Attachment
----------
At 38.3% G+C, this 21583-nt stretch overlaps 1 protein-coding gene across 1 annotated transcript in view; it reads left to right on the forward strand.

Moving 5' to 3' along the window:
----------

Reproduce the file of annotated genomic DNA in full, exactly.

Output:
At 38.3% G+C, this 21583-nt stretch overlaps 1 protein-coding gene across 1 annotated transcript in view; it reads left to right on the forward strand.

Moving 5' to 3' along the window: